A whole new concept in international fast food is coming to a stretch of Taft Street in Houston's Fourth Ward. Juan Mon's International Sandwiches and Drinks plans to bring an eclectic cuisine to one of the most eclectic neighborhoods in the city.
First, the neighborhood. Taft Street between West Gray and Fairview is anchored to the north by the Gregory-Lincoln Education Center, attended primarily by children of the neighborhood's Hispanic and African-American families, and to the south by establishments like Reeves Antiques and Ziggy's Healthy Grill serving the upper-income residents that continue to gentrify the area.
In between, all manner of spiritual and material satisfaction can be achieved -- Ecclesia church and the adjacent Taft Street Coffee, the Texas Junk Company (thousands of used boots!) and the unmistakable Rover Shoppe garage with its row upon row of beater Land Rovers.
Directly across Taft from the Rover Shoppe sits a one-story, Spanish Colonial-style building which for years was overgrown with weeds and surrounded by a chain link fence. Turns out that the building, with its unique covered driveway, was one of the first Texaco gas stations in Houston. Alas, in the over-heated condo market of this neighborhood, an old building like that might as well have a sign in front that says "Bulldoze me!"
Into this quirky mix stepped entrepreneur and would-be restaurateur Juan Montero, who acquired the old gas station property. Montero, a self-described world traveler originally from Mexico City, decided that instead of bulldozing the building to make way for another stucco-covered townhouse development, it could be re-used and restored in a way befitting the ethnic and economic diversity of the surrounding community.
And so the concept for Juan Mon's International Sandwiches and Drinks was born. Using simple and fresh ingredients, Montero will serve inexpensive sandwiches inspired by the street fare of his favorite international cities -- Cuernavaca, Acapulco, Cancun, Paris, Barcelona, Berlin, Amsterdam, San Diego, Ibiza, Santorini. For instance, the "Mexico City" sandwich will be the Tortas de Milanesa which is breaded beef with Mexican cheese, cream, green salsa, lime juice, lettuce, tomato, onions, avocado, on a Mexican telera bread, just like they serve in the streets of Mexico City.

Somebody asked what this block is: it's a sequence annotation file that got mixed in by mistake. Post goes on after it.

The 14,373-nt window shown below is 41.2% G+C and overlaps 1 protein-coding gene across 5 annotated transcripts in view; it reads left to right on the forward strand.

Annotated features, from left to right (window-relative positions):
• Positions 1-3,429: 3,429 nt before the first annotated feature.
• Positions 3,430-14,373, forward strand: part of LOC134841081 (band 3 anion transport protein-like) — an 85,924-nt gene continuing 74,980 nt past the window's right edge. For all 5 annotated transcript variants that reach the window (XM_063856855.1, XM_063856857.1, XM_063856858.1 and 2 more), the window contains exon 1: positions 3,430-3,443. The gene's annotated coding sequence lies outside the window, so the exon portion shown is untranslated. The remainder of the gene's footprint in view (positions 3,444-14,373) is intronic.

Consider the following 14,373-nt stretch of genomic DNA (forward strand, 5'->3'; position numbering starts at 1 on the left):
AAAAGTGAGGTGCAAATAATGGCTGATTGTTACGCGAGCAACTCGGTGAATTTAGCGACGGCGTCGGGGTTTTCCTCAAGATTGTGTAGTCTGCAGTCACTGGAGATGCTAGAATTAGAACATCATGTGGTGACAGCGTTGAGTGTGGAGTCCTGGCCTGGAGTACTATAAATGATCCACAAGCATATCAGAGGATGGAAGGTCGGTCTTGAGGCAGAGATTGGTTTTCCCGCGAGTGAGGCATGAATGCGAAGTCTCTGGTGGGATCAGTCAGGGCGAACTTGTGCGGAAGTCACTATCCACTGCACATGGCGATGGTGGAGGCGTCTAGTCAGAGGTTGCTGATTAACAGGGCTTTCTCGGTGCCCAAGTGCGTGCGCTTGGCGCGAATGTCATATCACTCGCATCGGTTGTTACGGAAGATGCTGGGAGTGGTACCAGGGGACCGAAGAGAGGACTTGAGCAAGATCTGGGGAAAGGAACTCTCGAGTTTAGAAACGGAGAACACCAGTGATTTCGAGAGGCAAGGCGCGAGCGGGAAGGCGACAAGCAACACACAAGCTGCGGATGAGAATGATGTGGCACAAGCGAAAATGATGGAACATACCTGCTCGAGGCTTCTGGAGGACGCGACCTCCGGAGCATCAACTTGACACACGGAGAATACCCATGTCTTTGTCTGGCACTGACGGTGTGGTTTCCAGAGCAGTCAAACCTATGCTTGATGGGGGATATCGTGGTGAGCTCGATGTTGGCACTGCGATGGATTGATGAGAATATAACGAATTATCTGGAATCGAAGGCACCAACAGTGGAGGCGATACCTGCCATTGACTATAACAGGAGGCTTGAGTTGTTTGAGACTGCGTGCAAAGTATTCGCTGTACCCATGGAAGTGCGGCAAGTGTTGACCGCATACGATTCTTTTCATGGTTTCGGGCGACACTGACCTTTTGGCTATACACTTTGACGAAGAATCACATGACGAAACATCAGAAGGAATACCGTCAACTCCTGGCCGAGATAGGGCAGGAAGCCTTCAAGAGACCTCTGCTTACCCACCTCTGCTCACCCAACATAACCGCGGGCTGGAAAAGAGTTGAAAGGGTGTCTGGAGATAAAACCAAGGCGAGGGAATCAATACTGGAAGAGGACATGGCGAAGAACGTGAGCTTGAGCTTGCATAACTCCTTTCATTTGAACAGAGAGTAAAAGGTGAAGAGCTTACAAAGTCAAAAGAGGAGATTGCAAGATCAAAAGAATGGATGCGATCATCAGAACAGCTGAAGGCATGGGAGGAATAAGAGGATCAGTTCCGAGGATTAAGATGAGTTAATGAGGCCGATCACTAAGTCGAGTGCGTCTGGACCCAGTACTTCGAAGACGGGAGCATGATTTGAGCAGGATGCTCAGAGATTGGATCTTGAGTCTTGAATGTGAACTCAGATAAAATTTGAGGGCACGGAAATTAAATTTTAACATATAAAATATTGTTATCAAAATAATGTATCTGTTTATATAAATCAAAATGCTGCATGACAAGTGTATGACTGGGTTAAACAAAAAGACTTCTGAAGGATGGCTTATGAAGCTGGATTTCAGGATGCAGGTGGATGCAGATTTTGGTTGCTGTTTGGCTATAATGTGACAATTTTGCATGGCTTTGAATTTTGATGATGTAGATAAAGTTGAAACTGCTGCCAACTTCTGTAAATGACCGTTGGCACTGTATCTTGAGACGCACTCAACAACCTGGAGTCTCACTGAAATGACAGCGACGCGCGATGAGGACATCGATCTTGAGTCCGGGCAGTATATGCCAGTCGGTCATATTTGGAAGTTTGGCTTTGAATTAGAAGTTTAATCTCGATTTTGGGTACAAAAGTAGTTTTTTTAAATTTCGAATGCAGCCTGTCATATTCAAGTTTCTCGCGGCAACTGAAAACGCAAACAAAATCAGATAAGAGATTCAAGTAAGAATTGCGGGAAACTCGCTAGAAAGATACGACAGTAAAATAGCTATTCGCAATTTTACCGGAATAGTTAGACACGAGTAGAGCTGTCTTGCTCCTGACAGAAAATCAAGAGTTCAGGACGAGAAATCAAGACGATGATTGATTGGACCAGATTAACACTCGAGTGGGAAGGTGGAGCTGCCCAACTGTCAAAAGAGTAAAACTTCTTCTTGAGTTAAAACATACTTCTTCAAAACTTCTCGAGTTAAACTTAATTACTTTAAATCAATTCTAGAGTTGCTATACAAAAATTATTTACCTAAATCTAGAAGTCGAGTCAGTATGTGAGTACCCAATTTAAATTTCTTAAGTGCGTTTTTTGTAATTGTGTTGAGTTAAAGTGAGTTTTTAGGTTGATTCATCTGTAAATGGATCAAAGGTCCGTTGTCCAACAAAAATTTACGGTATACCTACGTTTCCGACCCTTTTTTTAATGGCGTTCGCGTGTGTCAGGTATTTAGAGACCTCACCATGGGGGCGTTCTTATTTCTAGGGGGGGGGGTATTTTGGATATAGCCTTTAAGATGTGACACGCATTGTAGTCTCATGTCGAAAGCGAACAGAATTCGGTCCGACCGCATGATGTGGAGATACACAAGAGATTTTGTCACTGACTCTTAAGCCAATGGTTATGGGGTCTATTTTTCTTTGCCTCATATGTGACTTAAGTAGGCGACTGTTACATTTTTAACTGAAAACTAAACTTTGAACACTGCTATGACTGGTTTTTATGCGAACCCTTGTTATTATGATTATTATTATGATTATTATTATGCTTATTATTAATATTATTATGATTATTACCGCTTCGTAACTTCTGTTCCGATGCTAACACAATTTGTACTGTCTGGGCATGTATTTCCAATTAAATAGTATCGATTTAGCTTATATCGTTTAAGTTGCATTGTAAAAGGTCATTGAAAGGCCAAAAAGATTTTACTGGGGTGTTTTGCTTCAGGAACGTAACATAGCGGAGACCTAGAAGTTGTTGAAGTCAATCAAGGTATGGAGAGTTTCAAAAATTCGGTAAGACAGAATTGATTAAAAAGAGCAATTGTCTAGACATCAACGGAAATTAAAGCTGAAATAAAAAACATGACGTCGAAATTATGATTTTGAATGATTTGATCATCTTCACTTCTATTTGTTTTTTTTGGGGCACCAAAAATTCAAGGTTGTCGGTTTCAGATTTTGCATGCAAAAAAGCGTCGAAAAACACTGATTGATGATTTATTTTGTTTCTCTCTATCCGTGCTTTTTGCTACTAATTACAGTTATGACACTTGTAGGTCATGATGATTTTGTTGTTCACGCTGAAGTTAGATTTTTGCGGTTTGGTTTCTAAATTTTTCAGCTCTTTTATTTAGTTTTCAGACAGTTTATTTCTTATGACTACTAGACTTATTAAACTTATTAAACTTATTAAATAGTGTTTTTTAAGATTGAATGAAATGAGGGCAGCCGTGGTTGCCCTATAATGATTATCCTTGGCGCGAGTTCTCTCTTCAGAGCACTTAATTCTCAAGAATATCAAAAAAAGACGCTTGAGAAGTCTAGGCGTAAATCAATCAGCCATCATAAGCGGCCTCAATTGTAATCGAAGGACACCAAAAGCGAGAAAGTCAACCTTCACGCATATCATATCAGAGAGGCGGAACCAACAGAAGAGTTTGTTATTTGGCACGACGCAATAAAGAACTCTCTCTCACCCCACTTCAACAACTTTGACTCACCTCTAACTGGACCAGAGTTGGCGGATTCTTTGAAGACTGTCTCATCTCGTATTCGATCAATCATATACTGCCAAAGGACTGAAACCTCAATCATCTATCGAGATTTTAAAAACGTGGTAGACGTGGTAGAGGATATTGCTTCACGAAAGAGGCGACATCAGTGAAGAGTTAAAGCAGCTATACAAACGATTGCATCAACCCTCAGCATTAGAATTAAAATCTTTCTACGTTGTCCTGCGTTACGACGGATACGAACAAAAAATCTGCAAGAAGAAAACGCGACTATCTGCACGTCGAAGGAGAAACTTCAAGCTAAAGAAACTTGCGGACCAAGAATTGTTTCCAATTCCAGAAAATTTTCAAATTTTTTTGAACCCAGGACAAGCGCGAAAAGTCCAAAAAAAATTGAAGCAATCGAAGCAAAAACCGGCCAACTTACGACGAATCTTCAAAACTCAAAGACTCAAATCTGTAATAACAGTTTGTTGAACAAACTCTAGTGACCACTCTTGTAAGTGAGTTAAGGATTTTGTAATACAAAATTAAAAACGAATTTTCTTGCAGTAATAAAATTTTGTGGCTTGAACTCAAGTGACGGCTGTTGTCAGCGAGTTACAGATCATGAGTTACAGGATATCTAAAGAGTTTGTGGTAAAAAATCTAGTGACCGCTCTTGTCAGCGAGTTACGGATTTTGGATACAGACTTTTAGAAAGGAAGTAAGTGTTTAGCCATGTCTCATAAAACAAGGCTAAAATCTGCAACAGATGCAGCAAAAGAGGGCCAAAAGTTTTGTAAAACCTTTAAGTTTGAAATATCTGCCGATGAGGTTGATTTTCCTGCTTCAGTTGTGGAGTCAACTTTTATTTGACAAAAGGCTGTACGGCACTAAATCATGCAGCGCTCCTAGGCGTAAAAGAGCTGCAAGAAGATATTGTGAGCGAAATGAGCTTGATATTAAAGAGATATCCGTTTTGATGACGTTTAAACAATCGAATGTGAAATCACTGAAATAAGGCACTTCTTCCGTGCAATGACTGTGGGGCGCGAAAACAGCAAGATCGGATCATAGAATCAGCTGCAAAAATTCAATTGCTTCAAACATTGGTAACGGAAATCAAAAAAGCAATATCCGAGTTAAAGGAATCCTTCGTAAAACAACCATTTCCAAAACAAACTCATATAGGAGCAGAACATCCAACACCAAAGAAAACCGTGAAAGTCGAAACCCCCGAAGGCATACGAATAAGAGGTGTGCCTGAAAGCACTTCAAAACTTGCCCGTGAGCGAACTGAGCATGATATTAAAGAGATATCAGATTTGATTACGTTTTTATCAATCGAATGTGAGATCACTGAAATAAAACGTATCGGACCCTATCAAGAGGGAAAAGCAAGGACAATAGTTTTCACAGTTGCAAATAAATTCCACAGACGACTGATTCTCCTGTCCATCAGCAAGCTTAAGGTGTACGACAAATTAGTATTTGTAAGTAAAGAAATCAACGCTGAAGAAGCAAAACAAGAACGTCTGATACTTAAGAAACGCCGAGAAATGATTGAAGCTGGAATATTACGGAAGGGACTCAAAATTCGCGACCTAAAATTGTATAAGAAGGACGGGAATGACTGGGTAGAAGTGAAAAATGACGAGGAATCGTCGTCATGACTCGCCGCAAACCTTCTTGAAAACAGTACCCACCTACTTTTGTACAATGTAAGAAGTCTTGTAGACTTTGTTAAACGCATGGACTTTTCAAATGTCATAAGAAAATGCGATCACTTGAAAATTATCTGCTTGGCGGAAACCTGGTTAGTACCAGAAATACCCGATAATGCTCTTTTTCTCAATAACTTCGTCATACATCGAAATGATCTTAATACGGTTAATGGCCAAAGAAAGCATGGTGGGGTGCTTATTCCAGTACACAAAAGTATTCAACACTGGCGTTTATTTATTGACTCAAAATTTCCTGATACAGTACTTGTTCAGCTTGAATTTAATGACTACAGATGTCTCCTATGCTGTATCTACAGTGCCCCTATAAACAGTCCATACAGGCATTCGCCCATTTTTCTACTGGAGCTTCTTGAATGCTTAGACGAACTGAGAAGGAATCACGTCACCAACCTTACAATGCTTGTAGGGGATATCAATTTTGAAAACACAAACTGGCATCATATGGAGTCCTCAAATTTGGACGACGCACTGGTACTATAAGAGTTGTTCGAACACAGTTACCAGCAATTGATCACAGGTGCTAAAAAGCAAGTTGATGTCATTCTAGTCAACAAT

But the concept doesn't stop there. Eventually, says Montero, he will have a taco truck-inspired, GPS-enabled, sandwich-making van whose location at any moment can be determined by checking a map on the shop's Web site. And if you don't want to track down the van, you can place an order on the Web site and the van will come to you.
All great ideas. But the proof will be in the execution. The place is scheduled to open in mid-February, and let's hope Mr. Montero's sandwich shop stays focused on the one concept that makes or breaks all new restaurants of this type: you must serve high-quality food consistently and at reasonable prices. And if he does, we can all look forward to visiting Taft Street to say a few prayers, buy some used cowboy boots, get our Land Rovers fixed, and then head over to Juan Mon's for an authentic Mexico City sandwich.
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